Palm Tungsten E PDA
Reg Review While the focus of Palm's marketing has centred on newly released machines, the company has maintained steady sales of its older products, not only to buyers seeking a cheaper machine but corporates who want to buy solid, established products in bulk.
Cottoning on to this trend, when Palm launched its first colour PDA, the m505, it also shipped the monochrome m500 for enterprises who might otherwise have chosen the old V or Vx. Buyers like these aren't necessarily interested in the latest gimmicks - what they really want is a simple yet functional machine that they can offer staff in the knowledge that support requests will be minimal and maintenance straightforward.
Last year's introduction of the Tungsten T wasn't accompanied by a corporate-friendly alternative. Quite apart from anything else, Palm had far too many old m500-series machines stockpiled it wanted rid of first. Besides, while the compact slider design of the T was guaranteed to attract individuals, it was arguably too much of a risk for IT departments. Moving parts mean a greater chance of breakage, and thus a greater maintenance and resource management headache for BOFHs.
And as the first machine to use the new, ARM-based Palm OS, the T contained a lot of untried, unproven technology. With built-in Bluetooth, it was pricey too.
A year on, and with m500 stocks dwindling, Palm clearly felt the time was right for an Tungsten aimed at enterprise bulk-buyers. Ditto individuals looking for a more business-like PDA than the bright, consumer-friendly Zire line can offer yet one that's not as expensive as the higher-end models.
The result is the Tungsten E, Palm's cheapest business-oriented device yet, and the true successor to the old m515 and the V series. The E is fractionally thicker than the V - codenamed 'Razor' after its slimline profile - but it's thinner than the T3. It's a little longer than that model, though becomes relatively much shorter when you open the T3's slider out.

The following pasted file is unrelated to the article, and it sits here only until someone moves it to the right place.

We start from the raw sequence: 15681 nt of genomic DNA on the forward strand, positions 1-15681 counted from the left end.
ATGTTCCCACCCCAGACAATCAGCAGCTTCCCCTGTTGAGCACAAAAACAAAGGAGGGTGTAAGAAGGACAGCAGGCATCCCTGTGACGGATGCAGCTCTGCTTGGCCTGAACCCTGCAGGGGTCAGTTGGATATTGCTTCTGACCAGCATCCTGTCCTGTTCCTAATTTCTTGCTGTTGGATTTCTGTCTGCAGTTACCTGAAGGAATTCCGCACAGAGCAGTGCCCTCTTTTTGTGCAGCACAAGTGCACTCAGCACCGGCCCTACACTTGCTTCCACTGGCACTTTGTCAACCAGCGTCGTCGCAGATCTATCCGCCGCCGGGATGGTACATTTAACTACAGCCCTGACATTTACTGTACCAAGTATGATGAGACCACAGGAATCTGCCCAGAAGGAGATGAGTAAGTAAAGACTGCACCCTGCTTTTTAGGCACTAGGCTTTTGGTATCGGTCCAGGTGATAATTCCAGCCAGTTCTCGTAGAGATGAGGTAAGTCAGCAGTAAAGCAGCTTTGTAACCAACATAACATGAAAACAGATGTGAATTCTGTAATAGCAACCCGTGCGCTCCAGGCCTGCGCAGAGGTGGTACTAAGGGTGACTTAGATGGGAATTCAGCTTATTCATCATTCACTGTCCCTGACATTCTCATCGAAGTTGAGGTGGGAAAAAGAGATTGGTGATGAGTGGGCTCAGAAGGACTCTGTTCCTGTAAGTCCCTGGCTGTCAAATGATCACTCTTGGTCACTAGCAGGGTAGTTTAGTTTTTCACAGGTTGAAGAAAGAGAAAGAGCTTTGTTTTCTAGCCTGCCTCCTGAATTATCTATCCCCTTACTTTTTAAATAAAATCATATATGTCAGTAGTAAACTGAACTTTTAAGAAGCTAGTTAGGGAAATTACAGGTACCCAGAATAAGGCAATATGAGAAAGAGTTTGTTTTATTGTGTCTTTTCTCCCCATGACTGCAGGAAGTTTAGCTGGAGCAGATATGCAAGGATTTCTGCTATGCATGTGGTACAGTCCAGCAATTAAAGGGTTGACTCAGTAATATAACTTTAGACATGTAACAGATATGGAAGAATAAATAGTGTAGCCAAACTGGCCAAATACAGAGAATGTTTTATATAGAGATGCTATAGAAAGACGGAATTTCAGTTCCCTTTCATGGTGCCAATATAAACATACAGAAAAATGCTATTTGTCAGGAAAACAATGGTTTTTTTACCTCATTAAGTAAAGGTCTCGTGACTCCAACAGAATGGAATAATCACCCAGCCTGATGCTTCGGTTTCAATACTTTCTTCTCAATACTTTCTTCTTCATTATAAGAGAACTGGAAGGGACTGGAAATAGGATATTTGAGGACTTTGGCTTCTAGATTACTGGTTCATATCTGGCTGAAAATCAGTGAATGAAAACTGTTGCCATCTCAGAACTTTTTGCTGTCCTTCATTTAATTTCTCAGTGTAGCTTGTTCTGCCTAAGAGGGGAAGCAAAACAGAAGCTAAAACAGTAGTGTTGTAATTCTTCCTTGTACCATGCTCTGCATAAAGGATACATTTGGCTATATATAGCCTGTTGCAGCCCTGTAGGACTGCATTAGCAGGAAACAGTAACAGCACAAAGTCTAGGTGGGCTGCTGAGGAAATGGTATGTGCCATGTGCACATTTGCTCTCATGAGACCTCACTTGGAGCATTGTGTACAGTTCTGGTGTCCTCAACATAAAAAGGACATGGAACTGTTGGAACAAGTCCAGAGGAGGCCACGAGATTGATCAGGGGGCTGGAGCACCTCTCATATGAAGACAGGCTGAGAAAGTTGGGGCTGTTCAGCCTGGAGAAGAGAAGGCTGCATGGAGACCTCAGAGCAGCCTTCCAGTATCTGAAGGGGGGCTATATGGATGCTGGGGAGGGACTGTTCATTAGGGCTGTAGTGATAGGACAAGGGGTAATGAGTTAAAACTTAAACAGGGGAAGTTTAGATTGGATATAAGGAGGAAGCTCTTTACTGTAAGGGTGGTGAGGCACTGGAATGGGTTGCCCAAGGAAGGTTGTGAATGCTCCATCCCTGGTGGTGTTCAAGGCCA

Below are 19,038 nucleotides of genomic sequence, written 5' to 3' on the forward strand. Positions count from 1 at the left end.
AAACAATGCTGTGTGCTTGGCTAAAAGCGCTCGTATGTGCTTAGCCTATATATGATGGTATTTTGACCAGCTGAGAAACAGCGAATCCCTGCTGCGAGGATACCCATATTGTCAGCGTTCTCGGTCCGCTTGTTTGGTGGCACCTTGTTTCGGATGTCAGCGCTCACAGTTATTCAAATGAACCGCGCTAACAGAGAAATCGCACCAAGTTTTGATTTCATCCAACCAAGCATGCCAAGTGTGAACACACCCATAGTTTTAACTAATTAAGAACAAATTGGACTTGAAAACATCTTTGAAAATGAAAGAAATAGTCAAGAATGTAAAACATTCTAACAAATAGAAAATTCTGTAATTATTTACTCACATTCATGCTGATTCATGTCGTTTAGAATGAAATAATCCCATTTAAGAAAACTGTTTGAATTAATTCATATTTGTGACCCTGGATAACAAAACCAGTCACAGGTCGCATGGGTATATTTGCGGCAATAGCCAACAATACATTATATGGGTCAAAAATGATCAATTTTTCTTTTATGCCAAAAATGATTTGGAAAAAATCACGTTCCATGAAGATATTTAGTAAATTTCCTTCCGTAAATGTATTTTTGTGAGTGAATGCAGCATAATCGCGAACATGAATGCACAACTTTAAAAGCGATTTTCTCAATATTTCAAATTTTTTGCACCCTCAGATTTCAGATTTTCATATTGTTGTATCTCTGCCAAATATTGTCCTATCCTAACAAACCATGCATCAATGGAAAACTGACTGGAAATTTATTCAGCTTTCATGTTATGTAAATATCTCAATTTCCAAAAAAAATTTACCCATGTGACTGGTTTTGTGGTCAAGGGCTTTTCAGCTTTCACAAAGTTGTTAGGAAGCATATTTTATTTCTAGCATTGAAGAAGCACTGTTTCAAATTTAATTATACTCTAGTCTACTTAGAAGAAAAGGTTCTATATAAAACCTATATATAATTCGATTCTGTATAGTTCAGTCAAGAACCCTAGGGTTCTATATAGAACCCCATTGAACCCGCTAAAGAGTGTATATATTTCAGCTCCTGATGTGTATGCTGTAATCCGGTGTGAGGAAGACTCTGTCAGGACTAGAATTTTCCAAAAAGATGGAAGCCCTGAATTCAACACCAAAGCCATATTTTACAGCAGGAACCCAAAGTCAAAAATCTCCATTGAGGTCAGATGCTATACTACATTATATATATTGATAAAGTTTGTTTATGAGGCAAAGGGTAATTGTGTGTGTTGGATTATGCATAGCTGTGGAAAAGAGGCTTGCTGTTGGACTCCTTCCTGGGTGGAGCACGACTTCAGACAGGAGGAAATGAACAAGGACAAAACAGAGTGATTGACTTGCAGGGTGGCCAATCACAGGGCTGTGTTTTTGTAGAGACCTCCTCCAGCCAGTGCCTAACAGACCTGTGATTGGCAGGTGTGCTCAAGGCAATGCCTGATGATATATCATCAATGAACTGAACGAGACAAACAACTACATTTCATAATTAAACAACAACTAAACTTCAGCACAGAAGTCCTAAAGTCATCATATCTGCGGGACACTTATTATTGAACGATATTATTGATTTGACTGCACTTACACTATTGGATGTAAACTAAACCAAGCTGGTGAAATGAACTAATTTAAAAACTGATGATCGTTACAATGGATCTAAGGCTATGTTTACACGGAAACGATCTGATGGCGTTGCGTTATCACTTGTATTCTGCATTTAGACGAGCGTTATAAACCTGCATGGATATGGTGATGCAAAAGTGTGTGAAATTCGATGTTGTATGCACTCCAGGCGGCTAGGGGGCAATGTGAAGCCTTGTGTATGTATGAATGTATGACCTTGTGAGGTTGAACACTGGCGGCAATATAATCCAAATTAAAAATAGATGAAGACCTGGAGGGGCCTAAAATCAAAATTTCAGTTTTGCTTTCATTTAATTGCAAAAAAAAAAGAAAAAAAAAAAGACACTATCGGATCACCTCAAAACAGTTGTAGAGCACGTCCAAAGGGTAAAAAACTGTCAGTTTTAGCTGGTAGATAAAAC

The E has no sliding mechanism, just a solid shiny metal shell. But it's styling marks it out as a Tungsten family member: the five-way navigator control - oblong this time - and the groove that runs past it, from one side of the device to the other, a familial trait that connects it to those Tungstens with such a slider mechanism. The slider-less Tungsten C and W have the same marking.
The E's shiny black plastic top borders the obligatory SD card slot (more for individuals than corporates, this), headphone socket (ditto), on/off switch and the stylus bay. The stylus is made of metal, but not telescopic, and in a sign of the device's ancestry, the plastic top unscrews to reveal a pin narrow enough to trigger the reset button hidden beneath a hole on the back of the PDA, as per its V and m500-series ancestors.
Like those machines, the E has two grooves running down either side, but where once those furrows could take either the stylus or the slip-on screen cover, the better to suit left-handed as well as right-handed writers, now only the right-hand slot can take the pen. The cover is there, but it fits into a far finer groove than before - so fine that you might not at first think the grey vinyl cover comes off. It does, and since it's not particularly stylish, that's just as well.